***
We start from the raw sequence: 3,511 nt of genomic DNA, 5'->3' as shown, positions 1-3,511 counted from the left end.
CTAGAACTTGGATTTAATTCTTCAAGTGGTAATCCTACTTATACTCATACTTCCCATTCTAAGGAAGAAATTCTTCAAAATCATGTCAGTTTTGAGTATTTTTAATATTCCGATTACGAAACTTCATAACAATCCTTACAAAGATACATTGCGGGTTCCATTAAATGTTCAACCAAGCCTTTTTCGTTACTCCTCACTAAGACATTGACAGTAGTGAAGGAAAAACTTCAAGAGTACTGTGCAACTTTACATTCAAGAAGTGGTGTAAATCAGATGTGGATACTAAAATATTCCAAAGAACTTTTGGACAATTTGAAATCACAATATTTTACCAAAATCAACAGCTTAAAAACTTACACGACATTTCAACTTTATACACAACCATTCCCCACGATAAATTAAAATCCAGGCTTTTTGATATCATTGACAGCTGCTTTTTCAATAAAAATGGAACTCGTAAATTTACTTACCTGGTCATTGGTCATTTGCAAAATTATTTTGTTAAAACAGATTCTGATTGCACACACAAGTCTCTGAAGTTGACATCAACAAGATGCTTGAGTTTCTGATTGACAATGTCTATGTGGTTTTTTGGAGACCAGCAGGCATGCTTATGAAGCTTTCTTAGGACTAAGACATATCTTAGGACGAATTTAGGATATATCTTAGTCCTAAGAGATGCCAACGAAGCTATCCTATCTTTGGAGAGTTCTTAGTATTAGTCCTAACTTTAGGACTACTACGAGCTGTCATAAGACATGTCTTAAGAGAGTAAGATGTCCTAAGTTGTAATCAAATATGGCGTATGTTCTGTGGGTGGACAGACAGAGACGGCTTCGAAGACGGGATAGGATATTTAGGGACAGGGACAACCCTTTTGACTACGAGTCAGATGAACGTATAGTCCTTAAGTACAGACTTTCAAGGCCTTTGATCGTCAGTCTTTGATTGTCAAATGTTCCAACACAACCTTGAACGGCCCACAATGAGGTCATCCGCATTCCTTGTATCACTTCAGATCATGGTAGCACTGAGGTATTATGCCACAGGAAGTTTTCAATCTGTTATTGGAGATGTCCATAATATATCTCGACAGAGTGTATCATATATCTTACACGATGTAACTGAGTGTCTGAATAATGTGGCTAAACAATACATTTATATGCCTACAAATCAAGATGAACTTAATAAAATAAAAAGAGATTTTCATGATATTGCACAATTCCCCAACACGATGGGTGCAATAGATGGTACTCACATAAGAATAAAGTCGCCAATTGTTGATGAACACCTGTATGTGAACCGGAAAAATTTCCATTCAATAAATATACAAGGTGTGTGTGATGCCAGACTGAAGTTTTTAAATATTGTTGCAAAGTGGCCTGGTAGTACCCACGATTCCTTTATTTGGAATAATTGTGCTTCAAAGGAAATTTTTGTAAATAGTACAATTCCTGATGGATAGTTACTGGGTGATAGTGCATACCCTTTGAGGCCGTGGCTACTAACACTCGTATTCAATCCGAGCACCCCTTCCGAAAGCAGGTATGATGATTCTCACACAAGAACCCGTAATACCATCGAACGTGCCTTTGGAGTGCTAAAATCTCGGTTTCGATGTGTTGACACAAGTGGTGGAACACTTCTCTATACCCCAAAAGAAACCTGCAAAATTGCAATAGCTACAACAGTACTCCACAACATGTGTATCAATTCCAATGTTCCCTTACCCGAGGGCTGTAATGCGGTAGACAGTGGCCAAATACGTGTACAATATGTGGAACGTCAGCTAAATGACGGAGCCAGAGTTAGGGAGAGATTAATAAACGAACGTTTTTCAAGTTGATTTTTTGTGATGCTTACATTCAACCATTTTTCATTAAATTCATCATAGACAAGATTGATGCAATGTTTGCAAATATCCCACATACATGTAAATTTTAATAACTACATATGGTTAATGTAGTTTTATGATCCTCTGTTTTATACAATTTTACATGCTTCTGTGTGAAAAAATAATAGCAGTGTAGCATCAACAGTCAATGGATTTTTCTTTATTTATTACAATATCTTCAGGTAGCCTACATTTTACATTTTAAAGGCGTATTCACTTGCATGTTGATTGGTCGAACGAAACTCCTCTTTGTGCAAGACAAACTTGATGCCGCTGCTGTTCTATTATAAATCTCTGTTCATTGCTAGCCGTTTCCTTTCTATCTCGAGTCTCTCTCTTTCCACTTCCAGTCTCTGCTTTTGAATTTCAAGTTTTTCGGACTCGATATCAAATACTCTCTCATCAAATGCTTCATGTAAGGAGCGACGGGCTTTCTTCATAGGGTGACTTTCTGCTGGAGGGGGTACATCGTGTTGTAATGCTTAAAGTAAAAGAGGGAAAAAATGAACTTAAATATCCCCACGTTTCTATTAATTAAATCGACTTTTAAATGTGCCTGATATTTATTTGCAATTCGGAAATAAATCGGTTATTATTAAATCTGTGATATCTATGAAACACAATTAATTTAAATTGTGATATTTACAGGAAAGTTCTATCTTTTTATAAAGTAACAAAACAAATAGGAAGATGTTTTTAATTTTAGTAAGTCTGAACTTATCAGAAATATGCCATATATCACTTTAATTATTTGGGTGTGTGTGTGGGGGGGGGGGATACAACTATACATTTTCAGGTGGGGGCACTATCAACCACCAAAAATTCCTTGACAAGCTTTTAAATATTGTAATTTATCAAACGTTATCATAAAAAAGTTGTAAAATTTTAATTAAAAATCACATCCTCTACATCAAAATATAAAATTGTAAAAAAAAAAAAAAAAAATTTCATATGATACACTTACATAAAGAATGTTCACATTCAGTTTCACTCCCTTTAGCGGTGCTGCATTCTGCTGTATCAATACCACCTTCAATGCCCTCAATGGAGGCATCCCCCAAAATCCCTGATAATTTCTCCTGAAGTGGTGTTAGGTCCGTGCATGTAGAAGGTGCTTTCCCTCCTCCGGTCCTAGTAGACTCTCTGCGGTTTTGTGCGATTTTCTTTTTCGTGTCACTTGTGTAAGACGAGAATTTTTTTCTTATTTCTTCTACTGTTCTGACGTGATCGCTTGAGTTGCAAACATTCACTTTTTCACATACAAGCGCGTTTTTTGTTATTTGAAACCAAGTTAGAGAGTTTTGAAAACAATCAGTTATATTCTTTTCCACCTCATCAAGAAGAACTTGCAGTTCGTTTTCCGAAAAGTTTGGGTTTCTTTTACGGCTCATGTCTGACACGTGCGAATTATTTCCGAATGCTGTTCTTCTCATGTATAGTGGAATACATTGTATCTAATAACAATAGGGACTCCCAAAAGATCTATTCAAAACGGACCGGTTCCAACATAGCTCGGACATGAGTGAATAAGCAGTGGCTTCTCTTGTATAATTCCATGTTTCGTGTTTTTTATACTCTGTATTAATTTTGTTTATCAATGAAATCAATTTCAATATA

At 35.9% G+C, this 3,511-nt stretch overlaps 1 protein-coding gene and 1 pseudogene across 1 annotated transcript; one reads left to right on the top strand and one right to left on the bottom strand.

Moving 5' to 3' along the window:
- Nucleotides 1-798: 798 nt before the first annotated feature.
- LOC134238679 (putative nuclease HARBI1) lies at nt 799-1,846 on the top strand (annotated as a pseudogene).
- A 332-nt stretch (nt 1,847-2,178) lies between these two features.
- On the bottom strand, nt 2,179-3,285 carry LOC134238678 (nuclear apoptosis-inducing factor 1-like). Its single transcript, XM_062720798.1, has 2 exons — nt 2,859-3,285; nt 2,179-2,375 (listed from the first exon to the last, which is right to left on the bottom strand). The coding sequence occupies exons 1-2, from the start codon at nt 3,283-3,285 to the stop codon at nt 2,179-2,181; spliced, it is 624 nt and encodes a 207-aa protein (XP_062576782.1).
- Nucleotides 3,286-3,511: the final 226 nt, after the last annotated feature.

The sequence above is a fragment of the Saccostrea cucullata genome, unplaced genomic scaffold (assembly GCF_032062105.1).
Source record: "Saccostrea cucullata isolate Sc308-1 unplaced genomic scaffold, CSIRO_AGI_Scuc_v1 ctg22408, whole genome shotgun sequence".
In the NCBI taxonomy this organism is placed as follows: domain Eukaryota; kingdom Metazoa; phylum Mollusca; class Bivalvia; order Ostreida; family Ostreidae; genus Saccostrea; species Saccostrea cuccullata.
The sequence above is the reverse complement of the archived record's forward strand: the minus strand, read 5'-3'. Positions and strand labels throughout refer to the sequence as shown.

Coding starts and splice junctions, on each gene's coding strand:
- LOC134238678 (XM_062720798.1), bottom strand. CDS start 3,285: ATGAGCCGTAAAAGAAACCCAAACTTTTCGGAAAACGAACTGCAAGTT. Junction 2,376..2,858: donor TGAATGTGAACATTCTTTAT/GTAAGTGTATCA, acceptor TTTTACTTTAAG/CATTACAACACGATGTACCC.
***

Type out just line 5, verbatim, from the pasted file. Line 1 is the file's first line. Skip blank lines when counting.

- Nucleotides 1-798: 798 nt before the first annotated feature.